National Aboriginal and Torres Strait Islander Suicide Prevention Strategy

Social and emotional wellbeing

Page last updated: 2013

Suicide is a multidimensional issue, which has a devastating impact on individuals and families and ongoing implications for the communities in which they live. High rates of suicide among Aboriginal and Torres Strait Islander peoples are commonly attributed to a complex set of factors which not only includes disadvantage and risk factors shared by the non-Indigenous population, but also a broader set of social, economic and historic determinations that impact on Aboriginal social and emotional wellbeing and mental health. The Social Health Reference Group for the National Aboriginal and Torres Strait Islander Health Council and National Mental Health Working Group (2004) responsible for developing the National Strategic Framework for Aboriginal and Torres Strait Islander People's Mental Health and Social and Emotional Wellbeing 2004-2009 draws an important distinction between the concepts of 'social and emotional wellbeing' used in Aboriginal and Torres Strait Islander settings and the term 'mental health' used in non-Indigenous settings.

Aboriginal and Torres Strait Islander peoples view health in a holistic context that encompasses mental health, physical, cultural and spiritual health. Land is central to wellbeing and when the harmony of these interrelations is disrupted, Aboriginal and Torres Strait Islander ill health persists. Additionally there is no single Aboriginal and Torres Strait Islander culture or group, but numerous groupings, languages, kinships and tribes, as well as ways of living. These differences should be acknowledged and universal prevention strategies, which promote strong, resilient communities focusing on restoring social and emotional wellbeing should be implemented through the development of locally developed strategies in a way that is supported.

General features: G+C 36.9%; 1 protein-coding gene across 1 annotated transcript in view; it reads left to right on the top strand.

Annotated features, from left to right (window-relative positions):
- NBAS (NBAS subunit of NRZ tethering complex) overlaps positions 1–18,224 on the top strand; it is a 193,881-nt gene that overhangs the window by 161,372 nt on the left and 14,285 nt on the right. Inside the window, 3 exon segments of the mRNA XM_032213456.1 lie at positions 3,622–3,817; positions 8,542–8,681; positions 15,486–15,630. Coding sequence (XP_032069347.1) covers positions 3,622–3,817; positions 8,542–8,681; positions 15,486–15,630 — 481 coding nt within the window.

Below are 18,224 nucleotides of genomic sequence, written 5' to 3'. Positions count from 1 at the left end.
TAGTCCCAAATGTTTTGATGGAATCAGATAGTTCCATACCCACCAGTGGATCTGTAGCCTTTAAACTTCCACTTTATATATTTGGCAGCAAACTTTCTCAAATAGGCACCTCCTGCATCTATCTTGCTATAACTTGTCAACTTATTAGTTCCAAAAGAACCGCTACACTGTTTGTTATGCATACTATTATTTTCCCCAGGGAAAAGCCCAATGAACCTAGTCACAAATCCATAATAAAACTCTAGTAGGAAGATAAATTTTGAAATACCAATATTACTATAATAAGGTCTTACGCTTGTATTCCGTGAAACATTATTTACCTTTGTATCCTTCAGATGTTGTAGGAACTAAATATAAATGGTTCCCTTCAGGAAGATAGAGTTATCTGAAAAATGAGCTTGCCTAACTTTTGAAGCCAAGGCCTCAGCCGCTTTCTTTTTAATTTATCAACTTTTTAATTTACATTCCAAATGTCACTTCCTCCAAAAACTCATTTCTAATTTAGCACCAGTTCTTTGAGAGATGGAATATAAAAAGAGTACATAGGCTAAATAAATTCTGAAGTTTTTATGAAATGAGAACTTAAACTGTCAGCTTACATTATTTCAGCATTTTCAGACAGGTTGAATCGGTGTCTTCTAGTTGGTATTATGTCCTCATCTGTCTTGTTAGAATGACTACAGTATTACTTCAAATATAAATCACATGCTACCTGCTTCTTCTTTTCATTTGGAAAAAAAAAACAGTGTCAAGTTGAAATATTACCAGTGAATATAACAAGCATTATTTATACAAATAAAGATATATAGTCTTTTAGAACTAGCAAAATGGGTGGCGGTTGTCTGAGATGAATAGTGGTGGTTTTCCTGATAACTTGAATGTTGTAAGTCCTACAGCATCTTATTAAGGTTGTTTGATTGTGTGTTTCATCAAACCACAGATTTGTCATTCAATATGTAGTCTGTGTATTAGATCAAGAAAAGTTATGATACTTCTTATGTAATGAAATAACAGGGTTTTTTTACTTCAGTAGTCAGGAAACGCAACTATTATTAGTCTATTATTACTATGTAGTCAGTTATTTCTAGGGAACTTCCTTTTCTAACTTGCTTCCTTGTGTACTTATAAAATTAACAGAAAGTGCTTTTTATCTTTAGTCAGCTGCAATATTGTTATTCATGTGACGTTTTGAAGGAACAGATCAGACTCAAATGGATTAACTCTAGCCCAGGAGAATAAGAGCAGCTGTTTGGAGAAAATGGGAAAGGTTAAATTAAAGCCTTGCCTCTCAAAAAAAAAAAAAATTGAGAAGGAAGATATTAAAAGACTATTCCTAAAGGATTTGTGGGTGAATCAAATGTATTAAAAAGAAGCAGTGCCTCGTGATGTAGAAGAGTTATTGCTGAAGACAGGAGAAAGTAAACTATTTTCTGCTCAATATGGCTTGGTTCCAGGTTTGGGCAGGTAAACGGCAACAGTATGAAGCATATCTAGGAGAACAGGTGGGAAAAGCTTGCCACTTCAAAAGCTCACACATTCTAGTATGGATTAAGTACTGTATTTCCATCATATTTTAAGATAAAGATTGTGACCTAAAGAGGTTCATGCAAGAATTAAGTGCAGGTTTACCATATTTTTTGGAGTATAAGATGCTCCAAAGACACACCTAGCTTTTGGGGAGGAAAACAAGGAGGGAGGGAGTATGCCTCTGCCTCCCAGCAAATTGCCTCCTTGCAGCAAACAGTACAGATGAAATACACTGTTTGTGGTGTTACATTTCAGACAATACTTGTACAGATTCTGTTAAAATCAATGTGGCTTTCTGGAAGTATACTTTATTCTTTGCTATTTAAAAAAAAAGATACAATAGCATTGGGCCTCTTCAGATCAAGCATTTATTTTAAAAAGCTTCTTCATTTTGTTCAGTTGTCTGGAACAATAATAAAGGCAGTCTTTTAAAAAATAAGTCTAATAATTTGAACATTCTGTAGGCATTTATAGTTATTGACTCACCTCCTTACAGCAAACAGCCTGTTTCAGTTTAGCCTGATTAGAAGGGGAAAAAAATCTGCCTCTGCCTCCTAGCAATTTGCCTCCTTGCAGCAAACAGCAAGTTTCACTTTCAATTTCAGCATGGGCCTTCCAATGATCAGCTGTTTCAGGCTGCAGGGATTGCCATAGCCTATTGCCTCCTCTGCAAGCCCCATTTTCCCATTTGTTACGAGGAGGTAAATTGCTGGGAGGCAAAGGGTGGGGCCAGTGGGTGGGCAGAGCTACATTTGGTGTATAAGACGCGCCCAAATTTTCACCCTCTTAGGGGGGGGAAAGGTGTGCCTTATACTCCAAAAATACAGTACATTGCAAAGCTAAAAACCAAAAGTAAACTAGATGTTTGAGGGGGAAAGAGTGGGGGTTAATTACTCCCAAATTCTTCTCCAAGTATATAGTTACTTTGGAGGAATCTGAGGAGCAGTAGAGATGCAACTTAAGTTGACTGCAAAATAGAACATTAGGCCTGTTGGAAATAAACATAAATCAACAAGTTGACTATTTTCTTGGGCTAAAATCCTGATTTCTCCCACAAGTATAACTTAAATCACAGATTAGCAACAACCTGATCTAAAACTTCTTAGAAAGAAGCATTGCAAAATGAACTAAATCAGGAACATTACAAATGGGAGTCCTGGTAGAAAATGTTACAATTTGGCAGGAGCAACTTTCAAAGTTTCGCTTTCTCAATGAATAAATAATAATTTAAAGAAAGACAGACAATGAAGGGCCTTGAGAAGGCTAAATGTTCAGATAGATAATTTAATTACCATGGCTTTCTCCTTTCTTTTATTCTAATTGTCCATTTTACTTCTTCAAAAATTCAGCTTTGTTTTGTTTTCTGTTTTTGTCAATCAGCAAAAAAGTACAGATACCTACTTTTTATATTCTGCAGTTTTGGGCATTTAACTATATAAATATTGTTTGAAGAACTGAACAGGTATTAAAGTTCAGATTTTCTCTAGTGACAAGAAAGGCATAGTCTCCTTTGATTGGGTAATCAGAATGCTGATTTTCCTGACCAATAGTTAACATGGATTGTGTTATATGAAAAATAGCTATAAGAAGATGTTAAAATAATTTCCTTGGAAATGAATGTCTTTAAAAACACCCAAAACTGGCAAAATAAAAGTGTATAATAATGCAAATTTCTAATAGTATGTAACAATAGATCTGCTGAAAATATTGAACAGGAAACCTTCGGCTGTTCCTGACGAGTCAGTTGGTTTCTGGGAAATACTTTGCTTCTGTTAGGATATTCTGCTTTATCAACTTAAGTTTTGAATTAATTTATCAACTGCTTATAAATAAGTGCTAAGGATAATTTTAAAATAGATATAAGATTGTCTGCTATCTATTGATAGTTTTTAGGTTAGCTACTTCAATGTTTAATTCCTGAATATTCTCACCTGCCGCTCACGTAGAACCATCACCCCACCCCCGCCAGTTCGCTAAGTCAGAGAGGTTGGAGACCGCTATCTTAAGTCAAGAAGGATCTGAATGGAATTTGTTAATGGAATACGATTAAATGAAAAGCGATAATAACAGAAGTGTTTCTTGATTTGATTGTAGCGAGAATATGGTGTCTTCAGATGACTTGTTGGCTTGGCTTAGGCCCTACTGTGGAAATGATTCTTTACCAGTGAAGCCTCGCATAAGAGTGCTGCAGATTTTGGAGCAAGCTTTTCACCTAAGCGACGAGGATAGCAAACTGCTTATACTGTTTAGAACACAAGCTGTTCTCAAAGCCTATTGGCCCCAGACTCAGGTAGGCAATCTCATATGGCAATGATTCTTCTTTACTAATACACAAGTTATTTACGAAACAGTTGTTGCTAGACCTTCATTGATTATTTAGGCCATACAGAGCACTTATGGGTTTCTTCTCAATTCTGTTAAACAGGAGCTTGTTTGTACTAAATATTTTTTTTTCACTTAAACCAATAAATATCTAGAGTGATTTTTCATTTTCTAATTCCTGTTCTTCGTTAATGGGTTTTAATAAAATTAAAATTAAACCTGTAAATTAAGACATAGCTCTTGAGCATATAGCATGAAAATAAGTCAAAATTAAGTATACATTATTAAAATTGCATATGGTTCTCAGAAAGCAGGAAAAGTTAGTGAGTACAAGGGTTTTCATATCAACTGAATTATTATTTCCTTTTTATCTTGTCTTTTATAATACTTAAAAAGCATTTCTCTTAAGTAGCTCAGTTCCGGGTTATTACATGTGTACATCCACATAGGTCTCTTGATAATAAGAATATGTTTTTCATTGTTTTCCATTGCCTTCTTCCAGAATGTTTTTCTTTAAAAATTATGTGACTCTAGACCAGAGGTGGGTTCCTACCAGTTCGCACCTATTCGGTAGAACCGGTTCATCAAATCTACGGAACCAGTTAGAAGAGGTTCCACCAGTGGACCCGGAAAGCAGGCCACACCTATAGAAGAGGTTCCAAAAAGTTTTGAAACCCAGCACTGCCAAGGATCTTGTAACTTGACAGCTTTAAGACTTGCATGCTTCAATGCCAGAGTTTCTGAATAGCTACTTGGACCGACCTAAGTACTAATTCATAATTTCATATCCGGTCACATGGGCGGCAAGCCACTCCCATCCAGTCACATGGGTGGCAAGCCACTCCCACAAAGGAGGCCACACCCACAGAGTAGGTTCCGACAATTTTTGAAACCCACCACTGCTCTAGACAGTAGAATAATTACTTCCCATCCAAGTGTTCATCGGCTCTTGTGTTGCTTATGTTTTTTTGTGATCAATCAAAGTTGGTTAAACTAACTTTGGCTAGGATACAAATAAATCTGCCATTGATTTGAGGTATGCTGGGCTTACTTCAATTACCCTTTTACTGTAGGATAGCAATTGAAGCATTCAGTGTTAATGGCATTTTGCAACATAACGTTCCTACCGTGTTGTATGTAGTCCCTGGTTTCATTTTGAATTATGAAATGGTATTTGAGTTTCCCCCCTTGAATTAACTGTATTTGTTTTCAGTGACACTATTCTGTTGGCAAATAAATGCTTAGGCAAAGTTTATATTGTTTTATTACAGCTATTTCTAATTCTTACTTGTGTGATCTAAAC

In this context the Social Health Reference Group concluded that:

The concept of mental health comes more from an illness or clinical perspective and its focus is more on the individual and their level of functioning in their environment.

The social and emotional wellbeing concept is broader than this and recognises the importance of connection to land, culture, spirituality, ancestry, family and community, and how these affect the individual. Social and emotional wellbeing problems cover a broad range of problems that can result from unresolved grief and loss, trauma and abuse, domestic violence, removal from family, substance misuse, family breakdown, cultural dislocation, racism and discrimination and social disadvantage. (Social Health Reference Group, 2004, page 9)Top of page

Figure 4: Policy context of the National Aboriginal and Torres Strait Islander Suicide Prevention Strategy

Refer to the following text for a text equivalent of Figure 4: Policy context of the National Aboriginal and Torres Strait Islander Suicide Prevention Strategy

Text version of figure 4

The flow chart describes the National Aboriginal and Torres Strait Islander Suicide Prevention Strategy as an overarching national framework within the current policy context, within the Living is For Everyone (LiFE) Framework. COAG and the Fourth National Mental Health Plan provide overarching governance whilst the following strategies align and work in conjunction/ collaboration with the strategy:
  • State/territory suicide prevention strategies (ACT, Qld, NSW, SA, Tas, Vic, WA)
  • National Aboriginal and Torres Strait Islander Peoples Drug Strategy
  • Closing the Gap/ National Indigenous reform agreements and
  • Aboriginal and Torres Strait Islander Social and Emotional Wellbeing Framework.
The figure also demonstrates that account needs to be taken of the relationship between broader social determinants such as physical health, education, justice, child protection, community services and Aboriginal affairs. Top of page